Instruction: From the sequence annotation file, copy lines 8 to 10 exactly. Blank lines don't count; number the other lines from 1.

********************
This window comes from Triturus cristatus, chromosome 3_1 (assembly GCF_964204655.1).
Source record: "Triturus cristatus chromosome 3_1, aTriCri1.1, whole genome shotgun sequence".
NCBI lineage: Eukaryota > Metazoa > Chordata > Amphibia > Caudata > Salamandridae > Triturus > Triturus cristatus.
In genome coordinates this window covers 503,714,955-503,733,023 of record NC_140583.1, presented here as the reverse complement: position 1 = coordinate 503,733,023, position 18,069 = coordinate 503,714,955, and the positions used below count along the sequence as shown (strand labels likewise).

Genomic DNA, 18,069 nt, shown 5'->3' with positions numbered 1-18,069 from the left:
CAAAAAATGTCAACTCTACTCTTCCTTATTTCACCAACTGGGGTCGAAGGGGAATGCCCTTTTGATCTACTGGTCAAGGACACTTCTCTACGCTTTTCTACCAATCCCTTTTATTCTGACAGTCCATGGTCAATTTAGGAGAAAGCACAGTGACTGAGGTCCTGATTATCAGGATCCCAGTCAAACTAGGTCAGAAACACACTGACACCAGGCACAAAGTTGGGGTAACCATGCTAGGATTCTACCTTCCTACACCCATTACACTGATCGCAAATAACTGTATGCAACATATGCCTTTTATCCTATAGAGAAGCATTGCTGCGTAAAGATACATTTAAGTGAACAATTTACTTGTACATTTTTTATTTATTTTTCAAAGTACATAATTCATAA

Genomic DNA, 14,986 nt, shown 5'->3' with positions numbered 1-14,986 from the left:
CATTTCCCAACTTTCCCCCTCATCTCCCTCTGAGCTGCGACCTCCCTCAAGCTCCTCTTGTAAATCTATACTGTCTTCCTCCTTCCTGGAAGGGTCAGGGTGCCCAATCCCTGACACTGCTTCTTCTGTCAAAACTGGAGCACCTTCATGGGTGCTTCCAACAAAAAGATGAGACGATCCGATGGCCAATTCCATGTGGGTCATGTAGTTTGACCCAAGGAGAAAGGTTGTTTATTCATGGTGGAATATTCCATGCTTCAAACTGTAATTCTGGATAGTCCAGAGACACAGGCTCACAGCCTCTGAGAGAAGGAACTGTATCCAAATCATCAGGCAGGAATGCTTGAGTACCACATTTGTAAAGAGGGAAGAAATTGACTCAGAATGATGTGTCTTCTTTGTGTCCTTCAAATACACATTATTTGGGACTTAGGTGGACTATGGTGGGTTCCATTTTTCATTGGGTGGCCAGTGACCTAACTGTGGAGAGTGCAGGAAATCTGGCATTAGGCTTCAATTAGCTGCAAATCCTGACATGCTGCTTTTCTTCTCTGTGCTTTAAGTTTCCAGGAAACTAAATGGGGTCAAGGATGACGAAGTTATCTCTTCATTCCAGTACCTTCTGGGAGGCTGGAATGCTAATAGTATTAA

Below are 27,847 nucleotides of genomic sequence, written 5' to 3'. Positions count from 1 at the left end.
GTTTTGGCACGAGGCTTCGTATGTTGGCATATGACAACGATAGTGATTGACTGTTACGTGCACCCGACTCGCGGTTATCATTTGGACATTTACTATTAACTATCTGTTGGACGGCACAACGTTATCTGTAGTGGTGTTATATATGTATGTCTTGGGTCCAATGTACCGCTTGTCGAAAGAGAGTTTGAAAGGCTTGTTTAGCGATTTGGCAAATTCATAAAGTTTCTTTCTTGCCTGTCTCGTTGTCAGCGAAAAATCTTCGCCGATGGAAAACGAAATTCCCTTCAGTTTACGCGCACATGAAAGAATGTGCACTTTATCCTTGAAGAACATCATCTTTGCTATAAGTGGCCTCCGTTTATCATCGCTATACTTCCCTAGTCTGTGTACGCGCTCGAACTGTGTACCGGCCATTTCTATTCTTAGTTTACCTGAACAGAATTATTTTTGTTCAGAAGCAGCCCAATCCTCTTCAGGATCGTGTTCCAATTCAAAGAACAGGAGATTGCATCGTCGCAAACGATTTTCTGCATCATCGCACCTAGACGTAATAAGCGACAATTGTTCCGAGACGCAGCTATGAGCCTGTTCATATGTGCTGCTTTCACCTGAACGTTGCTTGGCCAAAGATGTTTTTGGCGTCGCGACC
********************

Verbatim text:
CATTTCCCAACTTTCCCCCTCATCTCCCTCTGAGCTGCGACCTCCCTCAAGCTCCTCTTGTAAATCTATACTGTCTTCCTCCTTCCTGGAAGGGTCAGGGTGCCCAATCCCTGACACTGCTTCTTCTGTCAAAACTGGAGCACCTTCATGGGTGCTTCCAACAAAAAGATGAGACGATCCGATGGCCAATTCCATGTGGGTCATGTAGTTTGACCCAAGGAGAAAGGTTGTTTATTCATGGTGGAATATTCCATGCTTCAAACTGTAATTCTGGATAGTCCAGAGACACAGGCTCACAGCCTCTGAGAGAAGGAACTGTATCCAAATCATCAGGCAGGAATGCTTGAGTACCACATTTGTAAAGAGGGAAGAAATTGACTCAGAATGATGTGTCTTCTTTGTGTCCTTCAAATACACATTATTTGGGACTTAGGTGGACTATGGTGGGTTCCATTTTTCATTGGGTGGCCAGTGACCTAACTGTGGAGAGTGCAGGAAATCTGGCATTAGGCTTCAATTAGCTGCAAATCCTGACATGCTGCTTTTCTTCTCTGTGCTTTAAGTTTCCAGGAAACTAAATGGGGTCAAGGATGACGAAGTTATCTCTTCATTCCAGTACCTTCTGGGAGGCTGGAATGCTAATAGTATTAA

Below are 27,847 nucleotides of genomic sequence, written 5' to 3'. Positions count from 1 at the left end.
GTTTTGGCACGAGGCTTCGTATGTTGGCATATGACAACGATAGTGATTGACTGTTACGTGCACCCGACTCGCGGTTATCATTTGGACATTTACTATTAACTATCTGTTGGACGGCACAACGTTATCTGTAGTGGTGTTATATATGTATGTCTTGGGTCCAATGTACCGCTTGTCGAAAGAGAGTTTGAAAGGCTTGTTTAGCGATTTGGCAAATTCATAAAGTTTCTTTCTTGCCTGTCTCGTTGTCAGCGAAAAATCTTCGCCGATGGAAAACGAAATTCCCTTCAGTTTACGCGCACATGAAAGAATGTGCACTTTATCCTTGAAGAACATCATCTTTGCTATAAGTGGCCTCCGTTTATCATCGCTATACTTCCCTAGTCTGTGTACGCGCTCGAACTGTGTACCGGCCATTTCTATTCTTAGTTTACCTGAACAGAATTATTTTTGTTCAGAAGCAGCCCAATCCTCTTCAGGATCGTGTTCCAATTCAAAGAACAGGAGATTGCATCGTCGCAAACGATTTTCTGCATCATCGCACCTAGACGTAATAAGCGACAATTGTTCCGAGACGCAGCTATGAGCCTGTTCATATGTGCTGCTTTCACCTGAACGTTGCTTGGCCAAAGATGTTTTTGGCGTCGCGACC